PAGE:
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Leaders to 'reprioritize' after failure of transportation tax

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LAWRENCEVILLE -- Gov. Nathan Deal said Wednesday he is committed to finding a solution to Atlanta's traffic woes, but with Tuesday's defeat of a sales tax referendum for funding, the projects will have to be reprioritized.

"The voters of Georgia have spoken, and I will continue to do what I have done since I became governor: Work in consultation with state transportation leaders, legislators and local officials to establish our priority projects. There will be belt-tightening," said Deal, who publicly supported the one-percent tax that could have brought $8.5 billion in funding over 10 years in metro Atlanta. "It's certainly disappointing that we won't have the resources to accomplish all the projects needed to get Georgians moving quicker, but it does force state officials, including myself, to focus all our attention on our most pressing needs."

Deal said transportation projects will have to be divided into a "need to do" list, instead of a "want to do" list," which could mean projects like the $600 million rebuild of the Ga. Highway 400, Interstate 285 interchange could be take years to fund, especially since not only are state budgets tight but federal funding is tough to find.

Transit could fare worse, he said, adding that the vote "slams the door" on expansion to the rail system in Atlanta.

"Neither I nor the Legislature has much of an appetite for new investments until there are significant reforms in how MARTA operates," he said.

Gwinnett's Chairwoman Charlotte Nash, who did not take a side in the tax debate, said the county would look for ways to get its projects moving forward.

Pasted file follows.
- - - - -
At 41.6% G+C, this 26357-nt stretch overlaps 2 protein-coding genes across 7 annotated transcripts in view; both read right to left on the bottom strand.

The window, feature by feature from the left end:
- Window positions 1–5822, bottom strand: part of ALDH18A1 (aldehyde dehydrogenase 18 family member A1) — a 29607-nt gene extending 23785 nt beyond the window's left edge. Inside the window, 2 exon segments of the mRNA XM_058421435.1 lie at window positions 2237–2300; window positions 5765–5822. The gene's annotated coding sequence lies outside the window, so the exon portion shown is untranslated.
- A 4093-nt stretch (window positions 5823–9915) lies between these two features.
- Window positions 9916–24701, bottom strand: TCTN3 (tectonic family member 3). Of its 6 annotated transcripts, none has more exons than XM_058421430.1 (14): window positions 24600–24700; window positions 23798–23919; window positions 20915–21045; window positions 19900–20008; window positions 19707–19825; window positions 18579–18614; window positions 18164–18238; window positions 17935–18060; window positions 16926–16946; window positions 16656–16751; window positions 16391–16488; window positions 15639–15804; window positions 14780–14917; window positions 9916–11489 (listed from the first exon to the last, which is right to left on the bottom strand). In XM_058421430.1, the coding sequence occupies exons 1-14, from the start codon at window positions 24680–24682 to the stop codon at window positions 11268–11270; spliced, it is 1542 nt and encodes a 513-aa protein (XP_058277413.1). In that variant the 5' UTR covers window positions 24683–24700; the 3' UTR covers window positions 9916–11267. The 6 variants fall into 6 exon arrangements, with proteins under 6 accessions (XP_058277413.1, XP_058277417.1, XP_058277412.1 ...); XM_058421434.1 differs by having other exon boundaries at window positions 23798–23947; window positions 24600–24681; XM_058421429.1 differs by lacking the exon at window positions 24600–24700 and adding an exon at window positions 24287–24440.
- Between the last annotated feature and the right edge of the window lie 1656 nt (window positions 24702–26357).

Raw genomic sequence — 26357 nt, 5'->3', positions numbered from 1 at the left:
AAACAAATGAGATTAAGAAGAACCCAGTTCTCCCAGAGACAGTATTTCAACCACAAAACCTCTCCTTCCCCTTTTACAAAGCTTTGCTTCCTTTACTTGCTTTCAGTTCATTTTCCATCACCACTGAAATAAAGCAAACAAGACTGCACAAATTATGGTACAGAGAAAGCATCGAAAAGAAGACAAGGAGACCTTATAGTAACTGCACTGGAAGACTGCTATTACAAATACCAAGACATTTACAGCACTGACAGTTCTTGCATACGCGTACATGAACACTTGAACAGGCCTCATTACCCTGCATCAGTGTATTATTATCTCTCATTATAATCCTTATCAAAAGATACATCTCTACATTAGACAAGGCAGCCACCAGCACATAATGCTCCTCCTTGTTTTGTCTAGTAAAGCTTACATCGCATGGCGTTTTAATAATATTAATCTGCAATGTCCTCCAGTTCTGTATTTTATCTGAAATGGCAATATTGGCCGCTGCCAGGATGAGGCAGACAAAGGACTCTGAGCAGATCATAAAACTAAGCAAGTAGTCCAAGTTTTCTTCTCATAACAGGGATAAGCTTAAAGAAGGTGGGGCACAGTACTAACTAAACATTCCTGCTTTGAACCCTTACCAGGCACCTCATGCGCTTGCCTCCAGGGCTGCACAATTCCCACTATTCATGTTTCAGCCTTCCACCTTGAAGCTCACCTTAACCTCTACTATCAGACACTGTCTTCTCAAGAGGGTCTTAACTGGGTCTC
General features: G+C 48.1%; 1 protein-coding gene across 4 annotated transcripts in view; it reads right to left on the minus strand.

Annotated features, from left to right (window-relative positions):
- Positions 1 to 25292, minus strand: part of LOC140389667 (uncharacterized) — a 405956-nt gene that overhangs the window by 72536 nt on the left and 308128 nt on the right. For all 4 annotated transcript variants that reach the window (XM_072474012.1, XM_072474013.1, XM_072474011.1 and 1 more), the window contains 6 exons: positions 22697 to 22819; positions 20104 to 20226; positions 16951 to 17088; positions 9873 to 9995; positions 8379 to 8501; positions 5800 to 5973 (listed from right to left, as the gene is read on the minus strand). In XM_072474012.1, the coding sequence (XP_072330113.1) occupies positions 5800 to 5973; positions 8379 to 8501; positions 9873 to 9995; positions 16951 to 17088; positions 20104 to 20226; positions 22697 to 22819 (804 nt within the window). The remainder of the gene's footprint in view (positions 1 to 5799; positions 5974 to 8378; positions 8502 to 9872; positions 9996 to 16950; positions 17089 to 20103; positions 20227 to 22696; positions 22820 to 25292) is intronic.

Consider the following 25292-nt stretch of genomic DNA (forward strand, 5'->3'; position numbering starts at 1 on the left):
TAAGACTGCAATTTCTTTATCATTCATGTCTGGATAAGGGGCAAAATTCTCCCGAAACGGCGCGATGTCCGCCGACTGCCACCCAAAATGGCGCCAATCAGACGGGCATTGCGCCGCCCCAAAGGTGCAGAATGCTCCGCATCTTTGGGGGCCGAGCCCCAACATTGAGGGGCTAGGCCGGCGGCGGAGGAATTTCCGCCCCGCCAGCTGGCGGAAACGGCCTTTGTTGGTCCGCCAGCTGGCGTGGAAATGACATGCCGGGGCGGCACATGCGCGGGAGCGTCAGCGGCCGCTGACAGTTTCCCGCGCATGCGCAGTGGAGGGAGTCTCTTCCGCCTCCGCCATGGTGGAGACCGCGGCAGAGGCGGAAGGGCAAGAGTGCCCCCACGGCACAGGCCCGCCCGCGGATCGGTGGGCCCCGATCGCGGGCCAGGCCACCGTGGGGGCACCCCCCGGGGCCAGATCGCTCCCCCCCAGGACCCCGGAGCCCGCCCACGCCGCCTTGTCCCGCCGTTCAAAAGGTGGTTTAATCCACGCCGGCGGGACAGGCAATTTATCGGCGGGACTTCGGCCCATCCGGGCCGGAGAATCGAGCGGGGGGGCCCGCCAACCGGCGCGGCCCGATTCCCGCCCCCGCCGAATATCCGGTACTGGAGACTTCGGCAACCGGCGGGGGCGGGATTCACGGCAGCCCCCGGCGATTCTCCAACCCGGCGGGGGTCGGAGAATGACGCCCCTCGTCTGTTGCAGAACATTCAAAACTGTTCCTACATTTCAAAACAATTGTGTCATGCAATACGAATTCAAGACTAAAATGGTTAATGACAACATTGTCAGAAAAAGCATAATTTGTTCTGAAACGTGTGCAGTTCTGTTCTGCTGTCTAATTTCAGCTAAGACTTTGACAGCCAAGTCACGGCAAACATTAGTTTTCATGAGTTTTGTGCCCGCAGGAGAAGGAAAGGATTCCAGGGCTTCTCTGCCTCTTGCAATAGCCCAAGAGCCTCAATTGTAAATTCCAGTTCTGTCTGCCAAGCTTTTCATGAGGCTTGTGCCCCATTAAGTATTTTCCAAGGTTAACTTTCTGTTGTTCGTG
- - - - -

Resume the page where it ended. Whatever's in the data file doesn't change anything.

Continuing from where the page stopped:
"We have a good Transportation Plan, and we will continue to find ways to fund it," she said. "I anticipate that transportation projects will represent a large portion of the proposed uses for the next Gwinnett SPLOST referendum. In the meantime, we will complete delivery of transportation projects currently funded."

Deal said the three regions where the transportation sales tax was approved by voters -- the Columbus, Augusta and Vidalia areas -- will "see great returns on their investment." He pointed out that Gwinnett and other others will have to provide more in local match funds to state projects due to the vote.

"As governor, I aim to make Georgia the No. 1 place in the nation to do business and improving our transportation infrastructure is a major part of that effort," he said. "(Tuesday's) vote wasn't an end of the discussion; it's a transition point. We have much to do, and I'll work with state and local officials to direct our limited resources to the most important projects."

Debbie Dooley, one of the leaders of a coalition of tax foes, said leaders need to look at short- and long-term solutions to the issue.

She said the Legislature should consider a proposal that allows counties to decide which neighbors to partner with in transportation, and in the meantime, some money should be shifted. For example, the Dacula woman said a percentage of gas taxes currently allocated to the state general fund could give $175 million a year for road projects if it were reallocated to transportation.

Comments

rco1847 2 years, 1 month ago

Tell the govenor it's just another bad DEAL.

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rco1847 2 years, 1 month ago

Atlant Metro area is 30 years behind in having a comprehensive transportation plan. The territorial politics ruined that years ago.

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CitizenY 2 years, 1 month ago

They were making bad decisions about 316 40 years ago, and they made a really, really bad decision 20 years ago when they decided to bid for the Olympics. We thought it was so great, but it was an invitation to the world that this city would be better off without, considering. What if every unwanted resident disappeared from the roads tomorrow?